Sometimes stress builds up quickly. For example, the unexpected traffic jam.
Sometimes it is ongoing. For example, a difficult job.
Ongoing stress is thought to be bad for health, although this is difficult
to prove. For example, stress is possibly a risk factor for developing heart
problems in later life. Stress may also contribute to other physical
illnesses in ways little understood. For example, it is thought that
irritable bowel syndrome, psoriasis, migraine, tension headaches, and other
conditions are made worse by an increased level of stress.
Your work performance, and relationships, may also be affected by stress.
How can I avoid stress?
The following is a list of suggestions that may be useful to try to combat
stress, some more appropriate to some people than others:
You can try making a stress list. Try keeping a diary over a few weeks or
so, and list the times, places, and people that aggravate your stress
levels. A pattern may emerge. Is it always the traffic on the way to work
that sets things off to a bad start for the day? Perhaps it's the
supermarket check-out, next door's dog, a work colleague, or something
similar that may occur regularly and cause you stress.
Once you have identified any typical or regular causes of stress, two things
may then help:
Try practising these simple techniques when you are relaxed, and then use
them routinely when you come across any stressful situation.
Set specific times aside to relax positively. Don't just let relaxation
happen, or not happen, at the mercy of work, family, etc. Plan it, and look
forward to it. Different people prefer different things. A long bath, a
quiet stroll, sitting and just listening to a piece of music, etc. These
times are not wasteful, and you should not feel guilty about not 'getting on
with things'. They can be times of reflection and putting life back in
Some people find it useful to set time aside for a relaxation programme such
as meditation or muscular exercises. You can also buy relaxation tapes to
help you learn to relax.
Try to allow several times a day to 'stop' and take some time out. For
example, getting up 15-20 minutes earlier than you need to is a good start.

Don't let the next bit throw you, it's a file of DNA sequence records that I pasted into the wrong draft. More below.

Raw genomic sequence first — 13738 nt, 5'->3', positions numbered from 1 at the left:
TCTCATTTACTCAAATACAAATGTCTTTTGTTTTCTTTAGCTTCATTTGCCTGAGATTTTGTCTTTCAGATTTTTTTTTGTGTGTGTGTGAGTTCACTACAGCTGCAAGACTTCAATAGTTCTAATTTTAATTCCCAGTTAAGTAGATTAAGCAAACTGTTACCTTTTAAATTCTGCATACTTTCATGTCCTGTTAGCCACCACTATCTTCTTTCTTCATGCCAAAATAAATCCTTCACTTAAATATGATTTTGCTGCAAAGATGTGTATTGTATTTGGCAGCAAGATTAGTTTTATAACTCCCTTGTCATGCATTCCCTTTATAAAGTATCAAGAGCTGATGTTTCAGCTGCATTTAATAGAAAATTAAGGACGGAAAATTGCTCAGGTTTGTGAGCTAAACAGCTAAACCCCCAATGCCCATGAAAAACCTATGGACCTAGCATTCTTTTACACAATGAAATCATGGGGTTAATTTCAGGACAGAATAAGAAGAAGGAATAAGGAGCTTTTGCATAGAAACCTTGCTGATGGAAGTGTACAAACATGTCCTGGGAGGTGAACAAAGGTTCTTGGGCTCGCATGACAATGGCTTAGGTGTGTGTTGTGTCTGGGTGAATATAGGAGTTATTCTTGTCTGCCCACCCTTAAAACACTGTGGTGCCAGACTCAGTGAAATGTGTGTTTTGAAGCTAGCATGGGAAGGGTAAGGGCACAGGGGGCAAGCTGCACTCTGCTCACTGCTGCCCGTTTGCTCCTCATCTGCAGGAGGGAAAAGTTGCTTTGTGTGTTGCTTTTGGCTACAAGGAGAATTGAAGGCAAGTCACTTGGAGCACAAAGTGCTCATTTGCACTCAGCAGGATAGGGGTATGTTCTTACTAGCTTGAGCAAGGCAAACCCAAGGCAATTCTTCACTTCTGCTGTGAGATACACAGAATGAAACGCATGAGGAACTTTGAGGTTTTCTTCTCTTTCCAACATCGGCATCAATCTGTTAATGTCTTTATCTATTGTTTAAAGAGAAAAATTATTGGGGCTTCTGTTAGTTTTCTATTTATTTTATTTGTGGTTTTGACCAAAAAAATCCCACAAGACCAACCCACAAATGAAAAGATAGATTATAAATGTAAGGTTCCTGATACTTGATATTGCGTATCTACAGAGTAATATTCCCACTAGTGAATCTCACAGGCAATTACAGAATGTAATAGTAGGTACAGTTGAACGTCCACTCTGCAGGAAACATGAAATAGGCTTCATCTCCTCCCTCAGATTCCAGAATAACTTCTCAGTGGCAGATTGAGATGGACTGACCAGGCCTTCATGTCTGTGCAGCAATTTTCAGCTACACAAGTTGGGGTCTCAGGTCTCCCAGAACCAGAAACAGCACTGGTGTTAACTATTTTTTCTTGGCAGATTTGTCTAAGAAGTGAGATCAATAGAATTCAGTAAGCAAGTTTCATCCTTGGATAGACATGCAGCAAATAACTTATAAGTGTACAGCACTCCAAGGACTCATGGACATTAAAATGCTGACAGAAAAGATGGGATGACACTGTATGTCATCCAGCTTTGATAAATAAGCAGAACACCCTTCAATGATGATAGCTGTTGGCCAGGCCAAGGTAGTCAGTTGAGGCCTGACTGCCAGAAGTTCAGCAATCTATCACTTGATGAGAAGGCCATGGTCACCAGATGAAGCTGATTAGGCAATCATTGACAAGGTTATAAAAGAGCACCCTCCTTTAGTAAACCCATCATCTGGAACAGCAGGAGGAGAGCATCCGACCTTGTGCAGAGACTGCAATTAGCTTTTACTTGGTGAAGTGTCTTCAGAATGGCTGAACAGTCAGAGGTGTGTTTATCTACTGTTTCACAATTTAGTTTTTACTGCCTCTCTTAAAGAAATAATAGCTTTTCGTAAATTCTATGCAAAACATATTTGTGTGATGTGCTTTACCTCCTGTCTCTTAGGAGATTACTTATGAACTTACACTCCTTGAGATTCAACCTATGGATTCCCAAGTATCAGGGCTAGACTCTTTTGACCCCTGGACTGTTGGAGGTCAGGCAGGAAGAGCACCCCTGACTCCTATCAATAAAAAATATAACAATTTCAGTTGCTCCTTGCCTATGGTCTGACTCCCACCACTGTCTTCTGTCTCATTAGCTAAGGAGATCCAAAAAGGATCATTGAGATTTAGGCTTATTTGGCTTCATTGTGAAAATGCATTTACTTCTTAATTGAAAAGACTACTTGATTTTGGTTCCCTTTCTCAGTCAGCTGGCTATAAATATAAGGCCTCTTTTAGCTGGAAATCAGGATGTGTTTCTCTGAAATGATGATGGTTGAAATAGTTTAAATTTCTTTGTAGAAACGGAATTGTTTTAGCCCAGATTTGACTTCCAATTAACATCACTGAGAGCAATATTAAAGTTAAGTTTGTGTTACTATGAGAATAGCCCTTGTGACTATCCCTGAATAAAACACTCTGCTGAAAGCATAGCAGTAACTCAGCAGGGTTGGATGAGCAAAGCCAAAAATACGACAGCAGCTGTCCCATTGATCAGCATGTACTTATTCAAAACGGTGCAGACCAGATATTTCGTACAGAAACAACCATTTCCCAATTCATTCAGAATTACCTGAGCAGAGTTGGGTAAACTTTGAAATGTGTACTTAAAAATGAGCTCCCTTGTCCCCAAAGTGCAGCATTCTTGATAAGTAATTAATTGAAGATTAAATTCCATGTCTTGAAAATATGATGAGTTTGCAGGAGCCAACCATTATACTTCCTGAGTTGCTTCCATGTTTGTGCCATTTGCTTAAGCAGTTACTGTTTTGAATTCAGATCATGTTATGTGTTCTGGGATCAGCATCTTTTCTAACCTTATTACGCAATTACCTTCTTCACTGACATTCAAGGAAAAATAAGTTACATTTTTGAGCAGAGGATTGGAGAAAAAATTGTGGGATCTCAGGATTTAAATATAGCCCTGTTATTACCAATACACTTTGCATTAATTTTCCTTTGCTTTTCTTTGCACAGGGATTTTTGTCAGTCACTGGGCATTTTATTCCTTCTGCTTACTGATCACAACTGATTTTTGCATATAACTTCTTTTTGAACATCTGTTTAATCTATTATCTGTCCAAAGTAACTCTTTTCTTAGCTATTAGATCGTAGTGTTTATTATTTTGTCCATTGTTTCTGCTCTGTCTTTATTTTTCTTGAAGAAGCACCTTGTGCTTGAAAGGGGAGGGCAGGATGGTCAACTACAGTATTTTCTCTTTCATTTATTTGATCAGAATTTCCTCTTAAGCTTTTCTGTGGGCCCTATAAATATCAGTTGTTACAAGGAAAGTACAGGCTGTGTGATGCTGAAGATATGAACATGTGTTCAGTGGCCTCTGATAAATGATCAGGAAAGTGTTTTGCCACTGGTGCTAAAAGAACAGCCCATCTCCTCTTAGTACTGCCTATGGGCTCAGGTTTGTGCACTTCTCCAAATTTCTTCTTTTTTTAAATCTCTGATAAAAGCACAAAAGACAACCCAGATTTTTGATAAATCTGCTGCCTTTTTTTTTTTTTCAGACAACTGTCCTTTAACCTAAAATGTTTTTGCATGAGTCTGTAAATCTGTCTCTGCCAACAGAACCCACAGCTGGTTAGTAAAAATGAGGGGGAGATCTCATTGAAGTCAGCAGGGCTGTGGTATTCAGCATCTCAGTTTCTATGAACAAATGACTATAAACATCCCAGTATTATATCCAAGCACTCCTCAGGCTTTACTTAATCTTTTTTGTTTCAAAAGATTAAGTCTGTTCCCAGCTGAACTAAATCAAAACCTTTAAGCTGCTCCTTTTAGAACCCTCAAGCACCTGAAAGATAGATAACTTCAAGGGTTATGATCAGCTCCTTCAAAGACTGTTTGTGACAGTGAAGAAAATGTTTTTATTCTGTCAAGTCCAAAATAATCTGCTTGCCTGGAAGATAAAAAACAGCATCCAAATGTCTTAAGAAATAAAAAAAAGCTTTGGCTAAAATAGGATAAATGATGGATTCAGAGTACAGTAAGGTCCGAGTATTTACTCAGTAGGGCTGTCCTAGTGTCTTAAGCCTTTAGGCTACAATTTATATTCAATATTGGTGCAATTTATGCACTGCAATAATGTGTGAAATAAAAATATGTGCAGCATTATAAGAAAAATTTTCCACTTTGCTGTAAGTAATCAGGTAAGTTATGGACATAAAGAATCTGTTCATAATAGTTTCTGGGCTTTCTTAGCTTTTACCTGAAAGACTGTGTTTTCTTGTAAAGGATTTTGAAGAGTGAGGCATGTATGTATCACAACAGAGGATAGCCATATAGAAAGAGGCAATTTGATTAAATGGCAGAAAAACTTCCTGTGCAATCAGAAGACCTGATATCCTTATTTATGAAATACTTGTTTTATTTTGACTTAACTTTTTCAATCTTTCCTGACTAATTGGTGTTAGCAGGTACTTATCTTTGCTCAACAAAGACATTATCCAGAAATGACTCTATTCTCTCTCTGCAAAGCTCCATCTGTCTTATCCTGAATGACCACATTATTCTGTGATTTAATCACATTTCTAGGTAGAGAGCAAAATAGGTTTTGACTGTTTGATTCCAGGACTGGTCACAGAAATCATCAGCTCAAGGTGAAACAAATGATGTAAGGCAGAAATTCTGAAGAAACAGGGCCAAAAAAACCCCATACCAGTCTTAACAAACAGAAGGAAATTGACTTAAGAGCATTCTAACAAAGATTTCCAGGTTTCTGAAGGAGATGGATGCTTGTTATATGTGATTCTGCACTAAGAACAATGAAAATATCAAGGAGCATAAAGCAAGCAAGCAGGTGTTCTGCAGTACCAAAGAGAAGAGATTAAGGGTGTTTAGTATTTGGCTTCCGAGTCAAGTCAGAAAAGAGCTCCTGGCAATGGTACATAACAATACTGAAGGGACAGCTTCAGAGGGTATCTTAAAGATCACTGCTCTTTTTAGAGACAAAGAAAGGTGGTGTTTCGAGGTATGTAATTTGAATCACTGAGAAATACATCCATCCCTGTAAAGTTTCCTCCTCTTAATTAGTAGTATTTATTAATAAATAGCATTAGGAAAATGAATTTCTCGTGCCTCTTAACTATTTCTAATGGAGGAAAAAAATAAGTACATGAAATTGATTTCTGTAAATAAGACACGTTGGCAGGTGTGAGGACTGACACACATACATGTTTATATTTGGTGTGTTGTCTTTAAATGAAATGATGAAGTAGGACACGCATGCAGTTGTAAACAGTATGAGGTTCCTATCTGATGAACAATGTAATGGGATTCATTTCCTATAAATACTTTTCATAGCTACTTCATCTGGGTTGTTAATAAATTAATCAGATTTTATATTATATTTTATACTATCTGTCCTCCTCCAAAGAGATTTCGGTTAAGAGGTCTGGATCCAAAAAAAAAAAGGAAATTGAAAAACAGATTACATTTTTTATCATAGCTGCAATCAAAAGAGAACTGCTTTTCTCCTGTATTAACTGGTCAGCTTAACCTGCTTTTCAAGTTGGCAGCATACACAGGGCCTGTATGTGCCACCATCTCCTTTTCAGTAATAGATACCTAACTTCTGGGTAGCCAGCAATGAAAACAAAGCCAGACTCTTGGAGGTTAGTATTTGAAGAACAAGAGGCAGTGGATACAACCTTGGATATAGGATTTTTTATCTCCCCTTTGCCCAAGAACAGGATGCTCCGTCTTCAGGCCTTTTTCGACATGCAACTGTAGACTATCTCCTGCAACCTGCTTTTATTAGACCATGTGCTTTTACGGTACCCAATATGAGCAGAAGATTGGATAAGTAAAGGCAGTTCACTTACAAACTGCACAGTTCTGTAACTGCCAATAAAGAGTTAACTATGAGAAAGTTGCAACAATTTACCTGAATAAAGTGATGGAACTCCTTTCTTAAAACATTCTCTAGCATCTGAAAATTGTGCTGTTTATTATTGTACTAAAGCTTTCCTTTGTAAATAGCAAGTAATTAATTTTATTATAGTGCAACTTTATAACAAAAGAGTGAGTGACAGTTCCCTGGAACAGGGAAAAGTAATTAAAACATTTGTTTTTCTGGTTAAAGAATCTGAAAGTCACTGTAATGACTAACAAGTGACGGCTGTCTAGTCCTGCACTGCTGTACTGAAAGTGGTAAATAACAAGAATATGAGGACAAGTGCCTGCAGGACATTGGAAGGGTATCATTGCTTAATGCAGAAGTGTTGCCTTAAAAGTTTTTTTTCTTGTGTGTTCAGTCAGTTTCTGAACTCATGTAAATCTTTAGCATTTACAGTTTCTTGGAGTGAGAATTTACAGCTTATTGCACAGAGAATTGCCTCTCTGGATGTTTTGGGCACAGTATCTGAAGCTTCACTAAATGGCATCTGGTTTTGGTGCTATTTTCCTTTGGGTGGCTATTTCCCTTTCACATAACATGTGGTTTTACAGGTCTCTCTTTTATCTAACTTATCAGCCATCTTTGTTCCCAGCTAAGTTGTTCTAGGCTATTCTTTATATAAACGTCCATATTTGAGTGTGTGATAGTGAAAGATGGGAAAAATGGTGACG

You can use this time to think about and plan the coming day, and to prepare
for the day's events unrushed. Take a regular and proper lunch break,
preferably away from work. Don't work over lunch. If work is busy, if
possible try and take 5 or 10 minutes away every few hours to relax.
Once or twice a week, try to plan some time just to be alone and
unobtainable. For example, a gentle stroll or a sit in the park often helps
to break out of life's hustle and bustle.
Many people claim that regular exercise reduces their level of stress.
(It also keeps you fit and helps to prevent heart disease.) Any exercise is
good, but try to plan at least 30 minutes of exercise on at least five days
a week. A brisk walk on most days is a good start if you are not used to
exercise. In addition, if you have difficulty in sleeping this may improve
if you exercise regularly.
Smoking and alcohol
Don't be fooled that smoking and drinking can help with stress. In the long
run, they don't. Drinking alcohol to 'calm nerves' is often a slippery slope
to heavier and problem drinking.
Many people find that a hobby which has no deadlines, no pressures, and
which can be picked up or left easily, takes the mind off stresses. For
example: sports, knitting, music, model-making, puzzles, and reading for
Some people find they have times in their life when stress or anxiety
becomes severe or difficult to cope with. See a doctor if stress or anxiety
becomes worse. Further treatments such as anxiety management counselling or
medication may be appropriate.
If you would like to discuss any of the
mental health issues raised on this page or find out how counselling might
Anxiety UK is a national registered charity formed 40 years ago by a
sufferer of agoraphobia for those affected by anxiety disorders. Today they
are still a user-led organisation, run by sufferers and ex-sufferers of
anxiety disorders, supported by a high-profile medical advisory panel.
Anxiety UK works to relieve and support those living with anxiety disorders
by providing information, support and understanding via an extensive range
helps people take control of their mental health. We do this by providing
high-quality information and advice, and campaigning to promote and protect
good mental health for everyone. How can we help you
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In this section you will find a
selection of leaflets you can download or print.
Leaflet from Counselling Directory
Self help leaflet from NHS Northumberland
Self help leaflet from MoodJuice
Swindon and District Samaritans has been
offering emotional support to those in crisis for more than 40 years. You
can call or email 24hrs a day.
Local branch of the national charity providing support,
resources and drop-in sessions.